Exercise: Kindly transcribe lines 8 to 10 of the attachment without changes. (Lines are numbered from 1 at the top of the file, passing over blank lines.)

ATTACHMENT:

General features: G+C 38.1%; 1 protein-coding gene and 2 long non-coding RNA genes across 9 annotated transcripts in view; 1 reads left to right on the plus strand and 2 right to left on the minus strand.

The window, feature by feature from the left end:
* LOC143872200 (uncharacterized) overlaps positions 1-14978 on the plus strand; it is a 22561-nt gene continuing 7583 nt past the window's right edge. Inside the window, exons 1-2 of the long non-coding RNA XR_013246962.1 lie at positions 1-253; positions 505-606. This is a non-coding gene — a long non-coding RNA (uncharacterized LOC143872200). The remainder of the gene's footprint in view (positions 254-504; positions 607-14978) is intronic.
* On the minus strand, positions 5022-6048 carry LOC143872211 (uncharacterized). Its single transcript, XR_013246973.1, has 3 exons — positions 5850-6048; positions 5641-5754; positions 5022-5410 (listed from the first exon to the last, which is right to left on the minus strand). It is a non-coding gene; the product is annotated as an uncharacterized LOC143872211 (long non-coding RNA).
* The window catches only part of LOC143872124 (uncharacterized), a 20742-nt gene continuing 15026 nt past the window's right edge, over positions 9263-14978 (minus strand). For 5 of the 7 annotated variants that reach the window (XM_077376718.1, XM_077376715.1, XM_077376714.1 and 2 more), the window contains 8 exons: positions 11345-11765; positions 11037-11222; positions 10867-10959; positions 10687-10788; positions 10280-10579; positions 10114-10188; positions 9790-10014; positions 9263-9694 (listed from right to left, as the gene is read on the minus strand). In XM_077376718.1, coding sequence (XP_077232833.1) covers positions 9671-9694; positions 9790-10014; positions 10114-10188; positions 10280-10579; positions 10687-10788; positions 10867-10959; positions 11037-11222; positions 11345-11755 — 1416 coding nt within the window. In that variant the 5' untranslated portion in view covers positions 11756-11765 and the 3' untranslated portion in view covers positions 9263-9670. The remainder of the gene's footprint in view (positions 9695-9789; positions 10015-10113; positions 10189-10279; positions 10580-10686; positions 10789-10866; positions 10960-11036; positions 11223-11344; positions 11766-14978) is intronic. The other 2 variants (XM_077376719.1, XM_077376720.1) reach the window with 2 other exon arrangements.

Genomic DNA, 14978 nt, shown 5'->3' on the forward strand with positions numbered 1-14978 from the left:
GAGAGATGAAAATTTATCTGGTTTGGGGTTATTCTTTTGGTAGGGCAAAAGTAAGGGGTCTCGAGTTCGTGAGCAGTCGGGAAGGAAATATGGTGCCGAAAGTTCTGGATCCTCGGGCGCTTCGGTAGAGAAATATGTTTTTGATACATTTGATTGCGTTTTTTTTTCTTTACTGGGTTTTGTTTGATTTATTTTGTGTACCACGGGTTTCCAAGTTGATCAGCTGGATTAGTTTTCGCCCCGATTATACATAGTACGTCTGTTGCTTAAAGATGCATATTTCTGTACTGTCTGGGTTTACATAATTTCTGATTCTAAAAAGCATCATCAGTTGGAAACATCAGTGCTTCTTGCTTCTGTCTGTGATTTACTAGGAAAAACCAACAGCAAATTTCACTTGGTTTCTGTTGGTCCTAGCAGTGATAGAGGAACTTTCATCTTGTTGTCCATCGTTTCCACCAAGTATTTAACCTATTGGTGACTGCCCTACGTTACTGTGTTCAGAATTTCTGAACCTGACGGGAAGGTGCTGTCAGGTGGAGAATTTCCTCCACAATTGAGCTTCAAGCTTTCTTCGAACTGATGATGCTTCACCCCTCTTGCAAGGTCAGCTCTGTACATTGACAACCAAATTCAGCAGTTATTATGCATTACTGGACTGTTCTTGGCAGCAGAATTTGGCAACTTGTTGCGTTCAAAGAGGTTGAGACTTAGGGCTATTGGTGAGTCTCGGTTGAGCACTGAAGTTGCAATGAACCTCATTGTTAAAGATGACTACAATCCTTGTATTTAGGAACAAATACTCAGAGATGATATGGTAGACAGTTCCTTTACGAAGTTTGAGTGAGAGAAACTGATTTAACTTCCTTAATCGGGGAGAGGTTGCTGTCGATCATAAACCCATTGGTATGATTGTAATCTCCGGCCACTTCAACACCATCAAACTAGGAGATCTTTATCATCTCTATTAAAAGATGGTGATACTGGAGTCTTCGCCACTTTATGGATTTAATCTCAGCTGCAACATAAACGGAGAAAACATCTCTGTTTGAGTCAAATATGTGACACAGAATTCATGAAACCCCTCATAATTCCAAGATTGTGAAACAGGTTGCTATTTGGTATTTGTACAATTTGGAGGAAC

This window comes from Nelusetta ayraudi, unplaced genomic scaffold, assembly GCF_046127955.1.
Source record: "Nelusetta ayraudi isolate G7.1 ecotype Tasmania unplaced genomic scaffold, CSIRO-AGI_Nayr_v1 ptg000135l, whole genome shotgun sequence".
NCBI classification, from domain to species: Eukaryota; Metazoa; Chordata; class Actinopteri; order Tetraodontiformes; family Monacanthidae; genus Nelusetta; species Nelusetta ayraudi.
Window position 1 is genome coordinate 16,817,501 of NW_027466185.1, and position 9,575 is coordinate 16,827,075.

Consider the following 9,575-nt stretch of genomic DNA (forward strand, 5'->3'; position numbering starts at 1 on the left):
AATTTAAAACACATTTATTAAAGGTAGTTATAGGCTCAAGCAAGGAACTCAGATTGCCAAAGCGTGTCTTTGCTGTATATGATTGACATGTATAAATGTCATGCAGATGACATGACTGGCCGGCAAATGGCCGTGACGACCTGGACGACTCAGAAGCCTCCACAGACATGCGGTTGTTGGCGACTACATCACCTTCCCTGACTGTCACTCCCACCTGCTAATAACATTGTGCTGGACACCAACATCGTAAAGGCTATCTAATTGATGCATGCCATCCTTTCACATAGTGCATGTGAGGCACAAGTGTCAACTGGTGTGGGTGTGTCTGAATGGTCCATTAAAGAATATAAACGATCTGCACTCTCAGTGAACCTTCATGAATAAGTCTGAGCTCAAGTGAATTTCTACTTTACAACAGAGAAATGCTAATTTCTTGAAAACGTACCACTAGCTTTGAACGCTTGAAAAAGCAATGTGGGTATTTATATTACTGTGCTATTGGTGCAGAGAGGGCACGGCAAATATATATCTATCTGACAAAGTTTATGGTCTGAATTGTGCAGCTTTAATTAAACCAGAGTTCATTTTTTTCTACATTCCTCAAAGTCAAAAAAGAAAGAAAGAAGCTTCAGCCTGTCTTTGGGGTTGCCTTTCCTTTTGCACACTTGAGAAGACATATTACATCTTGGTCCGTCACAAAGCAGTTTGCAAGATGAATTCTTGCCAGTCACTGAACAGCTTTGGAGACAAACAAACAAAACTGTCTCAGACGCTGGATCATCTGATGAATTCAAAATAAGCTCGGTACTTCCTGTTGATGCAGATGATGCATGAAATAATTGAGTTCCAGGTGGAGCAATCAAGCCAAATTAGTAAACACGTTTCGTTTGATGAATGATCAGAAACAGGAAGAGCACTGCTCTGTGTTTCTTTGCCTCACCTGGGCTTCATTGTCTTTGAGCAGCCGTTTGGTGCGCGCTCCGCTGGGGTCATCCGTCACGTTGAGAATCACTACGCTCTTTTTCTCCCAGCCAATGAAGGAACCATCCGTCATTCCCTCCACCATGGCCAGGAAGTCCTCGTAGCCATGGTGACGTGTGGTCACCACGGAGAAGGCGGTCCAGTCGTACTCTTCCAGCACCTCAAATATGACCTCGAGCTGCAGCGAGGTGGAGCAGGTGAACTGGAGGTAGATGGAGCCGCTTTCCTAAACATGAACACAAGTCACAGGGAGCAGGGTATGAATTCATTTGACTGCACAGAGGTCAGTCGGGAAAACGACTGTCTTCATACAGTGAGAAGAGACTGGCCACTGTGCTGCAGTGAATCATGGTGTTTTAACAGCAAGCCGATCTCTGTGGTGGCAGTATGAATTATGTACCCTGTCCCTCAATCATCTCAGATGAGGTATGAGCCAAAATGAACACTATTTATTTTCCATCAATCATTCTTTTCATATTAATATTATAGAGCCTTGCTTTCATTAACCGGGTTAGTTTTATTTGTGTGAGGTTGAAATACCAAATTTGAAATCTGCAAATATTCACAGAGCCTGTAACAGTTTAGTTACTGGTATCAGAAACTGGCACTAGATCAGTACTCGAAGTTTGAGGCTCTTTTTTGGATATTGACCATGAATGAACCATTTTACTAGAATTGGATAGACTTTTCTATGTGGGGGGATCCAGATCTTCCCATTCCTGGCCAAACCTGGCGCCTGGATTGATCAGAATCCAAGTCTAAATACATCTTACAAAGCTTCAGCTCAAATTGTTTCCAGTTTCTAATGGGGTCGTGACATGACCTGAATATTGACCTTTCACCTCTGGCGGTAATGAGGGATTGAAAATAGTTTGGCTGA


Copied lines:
This window comes from Nelusetta ayraudi, unplaced genomic scaffold, assembly GCF_046127955.1.
Source record: "Nelusetta ayraudi isolate G7.1 ecotype Tasmania unplaced genomic scaffold, CSIRO-AGI_Nayr_v1 ptg000135l, whole genome shotgun sequence".
NCBI classification, from domain to species: Eukaryota; Metazoa; Chordata; class Actinopteri; order Tetraodontiformes; family Monacanthidae; genus Nelusetta; species Nelusetta ayraudi.